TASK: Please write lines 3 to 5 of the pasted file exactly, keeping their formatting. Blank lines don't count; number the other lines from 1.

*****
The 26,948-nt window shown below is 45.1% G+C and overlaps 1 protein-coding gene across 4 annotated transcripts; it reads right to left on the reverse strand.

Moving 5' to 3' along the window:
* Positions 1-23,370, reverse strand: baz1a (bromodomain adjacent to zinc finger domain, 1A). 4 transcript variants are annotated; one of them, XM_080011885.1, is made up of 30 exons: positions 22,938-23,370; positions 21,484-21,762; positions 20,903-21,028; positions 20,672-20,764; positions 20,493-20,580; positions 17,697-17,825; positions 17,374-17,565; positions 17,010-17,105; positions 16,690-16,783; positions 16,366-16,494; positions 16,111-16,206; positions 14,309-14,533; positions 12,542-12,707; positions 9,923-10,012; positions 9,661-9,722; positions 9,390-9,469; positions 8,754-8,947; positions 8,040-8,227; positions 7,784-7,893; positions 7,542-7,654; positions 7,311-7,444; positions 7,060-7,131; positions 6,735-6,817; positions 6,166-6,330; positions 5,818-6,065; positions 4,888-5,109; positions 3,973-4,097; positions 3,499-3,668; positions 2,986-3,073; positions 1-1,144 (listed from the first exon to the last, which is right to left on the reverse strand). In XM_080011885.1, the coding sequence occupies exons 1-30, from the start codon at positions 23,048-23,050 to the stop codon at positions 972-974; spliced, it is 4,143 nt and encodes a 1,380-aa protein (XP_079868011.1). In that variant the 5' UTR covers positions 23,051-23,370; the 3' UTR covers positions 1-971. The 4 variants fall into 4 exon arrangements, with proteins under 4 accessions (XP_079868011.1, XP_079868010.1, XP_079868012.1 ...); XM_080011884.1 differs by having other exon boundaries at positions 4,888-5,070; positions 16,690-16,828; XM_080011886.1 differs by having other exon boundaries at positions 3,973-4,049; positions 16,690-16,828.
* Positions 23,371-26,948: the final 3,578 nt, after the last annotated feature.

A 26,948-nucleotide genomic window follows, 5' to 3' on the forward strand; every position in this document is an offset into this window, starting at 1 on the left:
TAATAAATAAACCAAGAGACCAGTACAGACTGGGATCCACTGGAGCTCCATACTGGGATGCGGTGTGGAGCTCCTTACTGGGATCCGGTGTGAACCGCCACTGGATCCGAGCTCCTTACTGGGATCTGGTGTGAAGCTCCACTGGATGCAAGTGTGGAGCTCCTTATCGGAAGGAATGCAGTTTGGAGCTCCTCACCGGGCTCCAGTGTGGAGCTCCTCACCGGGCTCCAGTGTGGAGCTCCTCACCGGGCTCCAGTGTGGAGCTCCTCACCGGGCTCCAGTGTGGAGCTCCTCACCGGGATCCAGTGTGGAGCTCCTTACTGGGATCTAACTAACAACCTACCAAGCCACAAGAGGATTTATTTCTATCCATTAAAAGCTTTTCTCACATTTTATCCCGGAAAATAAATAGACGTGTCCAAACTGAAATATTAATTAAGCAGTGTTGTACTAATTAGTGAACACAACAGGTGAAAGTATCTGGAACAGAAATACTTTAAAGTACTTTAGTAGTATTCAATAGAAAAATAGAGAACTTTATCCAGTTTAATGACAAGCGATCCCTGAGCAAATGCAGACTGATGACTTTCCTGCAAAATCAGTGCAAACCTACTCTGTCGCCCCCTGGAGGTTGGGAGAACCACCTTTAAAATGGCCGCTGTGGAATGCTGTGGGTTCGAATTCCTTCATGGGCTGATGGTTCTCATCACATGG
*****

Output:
* Positions 1-23,370, reverse strand: baz1a (bromodomain adjacent to zinc finger domain, 1A). 4 transcript variants are annotated; one of them, XM_080011885.1, is made up of 30 exons: positions 22,938-23,370; positions 21,484-21,762; positions 20,903-21,028; positions 20,672-20,764; positions 20,493-20,580; positions 17,697-17,825; positions 17,374-17,565; positions 17,010-17,105; positions 16,690-16,783; positions 16,366-16,494; positions 16,111-16,206; positions 14,309-14,533; positions 12,542-12,707; positions 9,923-10,012; positions 9,661-9,722; positions 9,390-9,469; positions 8,754-8,947; positions 8,040-8,227; positions 7,784-7,893; positions 7,542-7,654; positions 7,311-7,444; positions 7,060-7,131; positions 6,735-6,817; positions 6,166-6,330; positions 5,818-6,065; positions 4,888-5,109; positions 3,973-4,097; positions 3,499-3,668; positions 2,986-3,073; positions 1-1,144 (listed from the first exon to the last, which is right to left on the reverse strand). In XM_080011885.1, the coding sequence occupies exons 1-30, from the start codon at positions 23,048-23,050 to the stop codon at positions 972-974; spliced, it is 4,143 nt and encodes a 1,380-aa protein (XP_079868011.1). In that variant the 5' UTR covers positions 23,051-23,370; the 3' UTR covers positions 1-971. The 4 variants fall into 4 exon arrangements, with proteins under 4 accessions (XP_079868011.1, XP_079868010.1, XP_079868012.1 ...); XM_080011884.1 differs by having other exon boundaries at positions 4,888-5,070; positions 16,690-16,828; XM_080011886.1 differs by having other exon boundaries at positions 3,973-4,049; positions 16,690-16,828.
* Positions 23,371-26,948: the final 3,578 nt, after the last annotated feature.

A 26,948-nucleotide genomic window follows, 5' to 3' on the forward strand; every position in this document is an offset into this window, starting at 1 on the left: